For the second time in the city’s 10-year history, Doral will consider changing its governing document this summer. This year’s Charter Review Commission has proposed 10 amendments. Voters will be able to vote yes or no on each amendment during the Aug. 26 primary.

To cast a vote in this election, you must register by July 28.

We’ll review five of the amendments here and the other five in July.

•  “Create independent city office of charter enforcement.” This would create a new, city-funded watchdog office to keep Doral’s elected officials and employees honest. This office would receive complaints, hold investigations and hearings and issue findings on possible violations of federal, state, county and city laws and report any misconduct to other agencies. The office could impose fines, too.

•  “Revised process for hiring and removing charter officials. There are three important jobs at the city that are designated charter officials: city manager, city attorney and city clerk. Currently, the mayor has the power to nominate each of these positions for approval by the whole City Council.

If this amendment is approved, a search committee made up of residents would be required to recommend two to four names for any charter official vacancy. The amendment also sets minimum education and experience requirements for each position.

For the city manager job — Doral is on its fourth manager in two years — the candidate would have to be 30 years old or older, have a minimum of a combination of a bachelor’s degree in public administration, business administration or other related fields and three years’ public administration experience or 10 years’ experience as a city manager or assistant city manager.

A new procedure would also be established for removing a charter official. In order for a council member to propose removing a charter official, he or she would have to put the proposal on a meeting agenda and provide documents with reasons for the proposal that would help the rest of the council make their decision.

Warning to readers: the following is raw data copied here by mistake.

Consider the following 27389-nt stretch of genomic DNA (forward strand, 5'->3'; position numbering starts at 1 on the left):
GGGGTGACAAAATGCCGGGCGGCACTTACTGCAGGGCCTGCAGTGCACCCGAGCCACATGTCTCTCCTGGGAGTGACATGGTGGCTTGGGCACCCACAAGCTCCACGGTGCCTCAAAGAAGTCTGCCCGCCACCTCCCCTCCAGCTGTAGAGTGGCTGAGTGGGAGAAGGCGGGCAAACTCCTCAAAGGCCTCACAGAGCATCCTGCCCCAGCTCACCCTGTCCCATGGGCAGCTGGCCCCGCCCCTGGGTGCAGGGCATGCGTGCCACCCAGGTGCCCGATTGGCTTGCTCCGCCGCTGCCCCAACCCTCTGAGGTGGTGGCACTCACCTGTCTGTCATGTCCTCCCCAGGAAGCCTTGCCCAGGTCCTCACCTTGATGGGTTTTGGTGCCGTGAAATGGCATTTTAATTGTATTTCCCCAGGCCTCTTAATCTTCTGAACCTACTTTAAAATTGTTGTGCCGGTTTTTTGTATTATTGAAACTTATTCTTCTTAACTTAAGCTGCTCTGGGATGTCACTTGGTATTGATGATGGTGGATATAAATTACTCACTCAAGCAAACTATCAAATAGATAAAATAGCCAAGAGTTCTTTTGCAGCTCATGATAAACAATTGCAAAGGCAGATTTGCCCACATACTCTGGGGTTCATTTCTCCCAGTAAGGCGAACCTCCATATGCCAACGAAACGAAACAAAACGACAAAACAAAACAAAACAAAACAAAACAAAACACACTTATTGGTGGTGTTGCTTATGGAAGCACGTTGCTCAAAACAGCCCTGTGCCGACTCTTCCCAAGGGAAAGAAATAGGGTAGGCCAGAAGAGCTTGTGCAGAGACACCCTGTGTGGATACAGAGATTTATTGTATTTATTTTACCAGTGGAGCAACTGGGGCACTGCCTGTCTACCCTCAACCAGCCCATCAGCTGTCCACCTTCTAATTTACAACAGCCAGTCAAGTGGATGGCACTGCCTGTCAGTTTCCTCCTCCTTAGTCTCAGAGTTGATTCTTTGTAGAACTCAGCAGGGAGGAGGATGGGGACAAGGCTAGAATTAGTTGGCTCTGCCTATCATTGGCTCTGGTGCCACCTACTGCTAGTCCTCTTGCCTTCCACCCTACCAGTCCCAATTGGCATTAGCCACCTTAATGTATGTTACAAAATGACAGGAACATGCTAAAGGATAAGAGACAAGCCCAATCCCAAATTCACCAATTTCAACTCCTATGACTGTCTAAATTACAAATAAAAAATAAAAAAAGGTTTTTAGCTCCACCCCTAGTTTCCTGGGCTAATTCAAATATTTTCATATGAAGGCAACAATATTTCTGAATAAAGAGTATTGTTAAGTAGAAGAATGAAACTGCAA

Recently, the Doral City Council has suddenly fired a few charter officials during meetings without clearly stating it on the agenda, including a city manager and city attorney.

•  “Allowing group of council member candidates on ballot for multiple seats; eliminate runoff elections; setting terms.” This amendment changes the election process for the Doral City Council.

If approved, the city would no longer hold runoff elections. All candidates would be placed on one group on the ballot. In Doral, two council seats are up for election every two years. Voters would be able to pick any two candidates for City Council. The candidates with the highest number of votes and the second-highest number of votes would be elected. A random drawing would break any ties.

In a year with a mayoral race, the mayoral candidate with the most votes wins.

•  “Individuals limited to two terms in any office; terms defined as time served.” Right now, the charter limits people to serving two consecutive terms as a council member and two consecutive terms as mayor. This amendment would limit any individual to two four-year terms in any elected office.

•  “Vice Mayor position to rotate amongst council members in certain order.” In Doral’s weak-mayor form of government, the city manager runs the city’s day-to-day operations and the mayor has one vote on the City Council and acts as chairperson during meetings. The vice mayor takes on this responsibility in the absence of the mayor.

Currently, the City Council has to elect a vice mayor at the first council meeting after each regular election. If this amendment is approved, the vice mayor title would rotate among council members.

Follow @joeflech on Twitter.